Friday, May 31, 2013

Are the best investments on-road or off-road?


 Cross-posted from Bike Walk Twin Cities

By Steve Clark, April 19, 2012 -- In surveys of attitudes toward bicycling as transportation, there often is a large group of people who are "interested but concerned," usually about safety. I'm hearing lately that some feel we need more off-road bike paths to get these people on bikes. I've also heard that a local bicycle organization is supporting a proposal to put in a "sidepath" along a fairly busy street with lots of intersections. Bike lanes or bike paths? What's going to get more people riding? What's safer? What is the better investment, on-street or off-street?

This last question of course, was a critical one for Bike Walk Twin Cities when we began implementation of the Non-motorized Transportation Pilot Program back in 2006. Congress made it clear that these funds were to get people out of their cars - to see "to what extent walking and bicycling could become part of the transportation solution." So we knew we had to make sure that whatever we built, it would help people reach their destinations, safely and efficiently. The facilities needed to be seen as part of a transportation network, not just a nice recreational loop around a lake.

Here are some of the things we wanted people to know about "bike paths" right from the beginning:

1)  Bike paths, with few exceptions are not bike paths. They are multi-user trails (aka MUTs) accommodating skaters, walkers, people in chairs, baby strollers and skate boarders.  When well-designed, these are hugely popular and relatively safe. When narrow or in areas where there are lots of intersections or driveways, bicyclists often choose to use the adjacent roadway, where they tend to fare better in terms of safety and travel time.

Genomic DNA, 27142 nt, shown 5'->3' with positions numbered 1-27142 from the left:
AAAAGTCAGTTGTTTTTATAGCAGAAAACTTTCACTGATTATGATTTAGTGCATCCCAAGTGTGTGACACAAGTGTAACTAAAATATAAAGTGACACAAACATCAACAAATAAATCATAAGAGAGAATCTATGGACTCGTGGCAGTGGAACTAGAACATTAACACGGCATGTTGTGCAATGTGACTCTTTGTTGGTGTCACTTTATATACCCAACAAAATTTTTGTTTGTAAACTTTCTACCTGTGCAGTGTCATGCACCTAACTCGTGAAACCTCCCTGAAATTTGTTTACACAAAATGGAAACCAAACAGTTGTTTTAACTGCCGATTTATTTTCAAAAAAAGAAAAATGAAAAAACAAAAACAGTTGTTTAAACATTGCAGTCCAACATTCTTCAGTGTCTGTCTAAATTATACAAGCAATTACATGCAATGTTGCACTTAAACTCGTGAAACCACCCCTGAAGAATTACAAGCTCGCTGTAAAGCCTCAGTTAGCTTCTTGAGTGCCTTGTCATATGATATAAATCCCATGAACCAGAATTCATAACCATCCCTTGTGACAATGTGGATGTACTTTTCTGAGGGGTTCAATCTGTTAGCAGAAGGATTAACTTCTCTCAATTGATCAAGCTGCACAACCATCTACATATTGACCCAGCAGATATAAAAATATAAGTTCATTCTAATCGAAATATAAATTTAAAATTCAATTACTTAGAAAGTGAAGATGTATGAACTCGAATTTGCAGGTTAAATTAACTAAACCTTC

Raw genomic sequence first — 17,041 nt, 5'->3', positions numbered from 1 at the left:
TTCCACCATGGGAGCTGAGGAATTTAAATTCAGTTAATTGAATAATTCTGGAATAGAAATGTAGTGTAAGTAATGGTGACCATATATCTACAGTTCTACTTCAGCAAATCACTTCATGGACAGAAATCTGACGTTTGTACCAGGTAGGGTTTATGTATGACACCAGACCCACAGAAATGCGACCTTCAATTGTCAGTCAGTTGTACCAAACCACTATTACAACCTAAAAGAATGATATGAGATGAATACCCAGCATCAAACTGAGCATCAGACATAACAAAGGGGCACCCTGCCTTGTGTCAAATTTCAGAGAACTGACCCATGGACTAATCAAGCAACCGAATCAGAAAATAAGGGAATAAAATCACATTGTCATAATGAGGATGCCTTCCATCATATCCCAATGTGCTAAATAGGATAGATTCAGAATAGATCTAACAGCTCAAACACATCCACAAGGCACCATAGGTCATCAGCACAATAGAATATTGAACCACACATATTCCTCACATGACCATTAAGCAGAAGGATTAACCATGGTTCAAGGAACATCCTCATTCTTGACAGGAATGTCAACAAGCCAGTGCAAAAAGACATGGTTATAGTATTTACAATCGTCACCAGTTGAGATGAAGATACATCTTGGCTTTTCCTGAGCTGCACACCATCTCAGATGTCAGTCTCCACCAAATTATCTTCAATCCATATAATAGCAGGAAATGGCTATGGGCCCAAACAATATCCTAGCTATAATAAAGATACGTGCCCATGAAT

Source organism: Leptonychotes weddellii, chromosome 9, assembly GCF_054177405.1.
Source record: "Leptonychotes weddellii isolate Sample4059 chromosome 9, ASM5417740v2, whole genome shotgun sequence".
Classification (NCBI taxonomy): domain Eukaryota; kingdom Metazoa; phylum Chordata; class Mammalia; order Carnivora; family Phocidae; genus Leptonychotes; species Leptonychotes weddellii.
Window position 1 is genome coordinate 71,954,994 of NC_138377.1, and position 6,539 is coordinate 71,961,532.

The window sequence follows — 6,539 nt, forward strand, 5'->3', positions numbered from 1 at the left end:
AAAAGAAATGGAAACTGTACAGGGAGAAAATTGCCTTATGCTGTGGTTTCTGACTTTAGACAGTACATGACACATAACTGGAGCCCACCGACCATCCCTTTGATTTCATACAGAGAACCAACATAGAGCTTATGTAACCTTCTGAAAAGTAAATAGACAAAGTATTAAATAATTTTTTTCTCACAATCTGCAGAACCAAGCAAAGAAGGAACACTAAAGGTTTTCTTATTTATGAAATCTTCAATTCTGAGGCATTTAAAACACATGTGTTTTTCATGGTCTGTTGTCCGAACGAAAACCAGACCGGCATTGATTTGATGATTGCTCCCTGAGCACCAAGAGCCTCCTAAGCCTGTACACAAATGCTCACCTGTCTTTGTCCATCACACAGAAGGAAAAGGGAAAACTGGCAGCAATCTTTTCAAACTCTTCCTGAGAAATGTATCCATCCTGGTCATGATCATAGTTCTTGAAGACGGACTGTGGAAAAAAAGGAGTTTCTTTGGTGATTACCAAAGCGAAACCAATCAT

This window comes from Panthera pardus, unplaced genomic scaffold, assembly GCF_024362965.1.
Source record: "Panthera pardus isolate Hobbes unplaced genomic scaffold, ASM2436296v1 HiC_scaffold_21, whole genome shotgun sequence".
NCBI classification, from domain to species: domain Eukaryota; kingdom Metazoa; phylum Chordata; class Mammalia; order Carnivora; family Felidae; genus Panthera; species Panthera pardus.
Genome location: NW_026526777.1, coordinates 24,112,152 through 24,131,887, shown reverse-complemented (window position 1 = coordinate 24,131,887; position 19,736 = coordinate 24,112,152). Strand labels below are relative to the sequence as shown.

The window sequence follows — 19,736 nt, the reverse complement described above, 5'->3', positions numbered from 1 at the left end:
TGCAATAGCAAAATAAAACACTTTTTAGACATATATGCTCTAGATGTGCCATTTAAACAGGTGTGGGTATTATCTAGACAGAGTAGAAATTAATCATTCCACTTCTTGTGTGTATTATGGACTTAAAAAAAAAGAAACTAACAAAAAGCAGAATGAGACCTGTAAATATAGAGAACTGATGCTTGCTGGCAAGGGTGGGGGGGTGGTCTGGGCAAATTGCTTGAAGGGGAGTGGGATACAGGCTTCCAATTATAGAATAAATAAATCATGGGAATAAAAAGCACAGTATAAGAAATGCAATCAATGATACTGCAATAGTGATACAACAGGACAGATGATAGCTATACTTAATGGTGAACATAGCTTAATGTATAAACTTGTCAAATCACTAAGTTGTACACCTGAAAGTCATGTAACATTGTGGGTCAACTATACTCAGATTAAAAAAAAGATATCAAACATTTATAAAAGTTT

2)  MUTs are not the only way to entice new riders. Many studies and surveys have revealed that on-street bike lanes or paved shoulders are preferred over bike paths even by "potential" cyclists. In a 1999 MnDOT survey asking Minnesotans to choose facilities that would be "important in increasing the likelihood" of commuting to work by bicycle, "bike lanes on roadways" received a yes vote from 79%  versus 73% for separate bike paths.  In later surveys "paved shoulders" were added to the list and immediately rose to the top with 93% of the respondents saying it was "somewhat or very important," with 88% agreeing that separate bike paths or trails were important. [Full article ...]

Poster's note: Trails and pathways are never going to connect everyone from doorstep to destination, especially in the U.S. Even the most bike-friendly places in the world have on-road accommodations high in the list of priorities.

1 comment:

  1. This is kind of a false argument. The US is almost completely devoid of bike facilities, on or off road. Cycle tracks or protected bike lanes are not multi-use sidepaths, they are distinct from the sidewalk and with good design can mitigate hazards in conflict zones like intersections.

    Typically in major cities when enhanced bike facilities are carved out of a traffic lane bike traffic doubles and motor vehicle crashes are reduced by about 30%.

    The best solution is a connected low stress network that uses bike blvds, navigational signage, bike lanes, cycle tracks, ubiquitous bike parking, urban bike sharing and yes multi-use paths.

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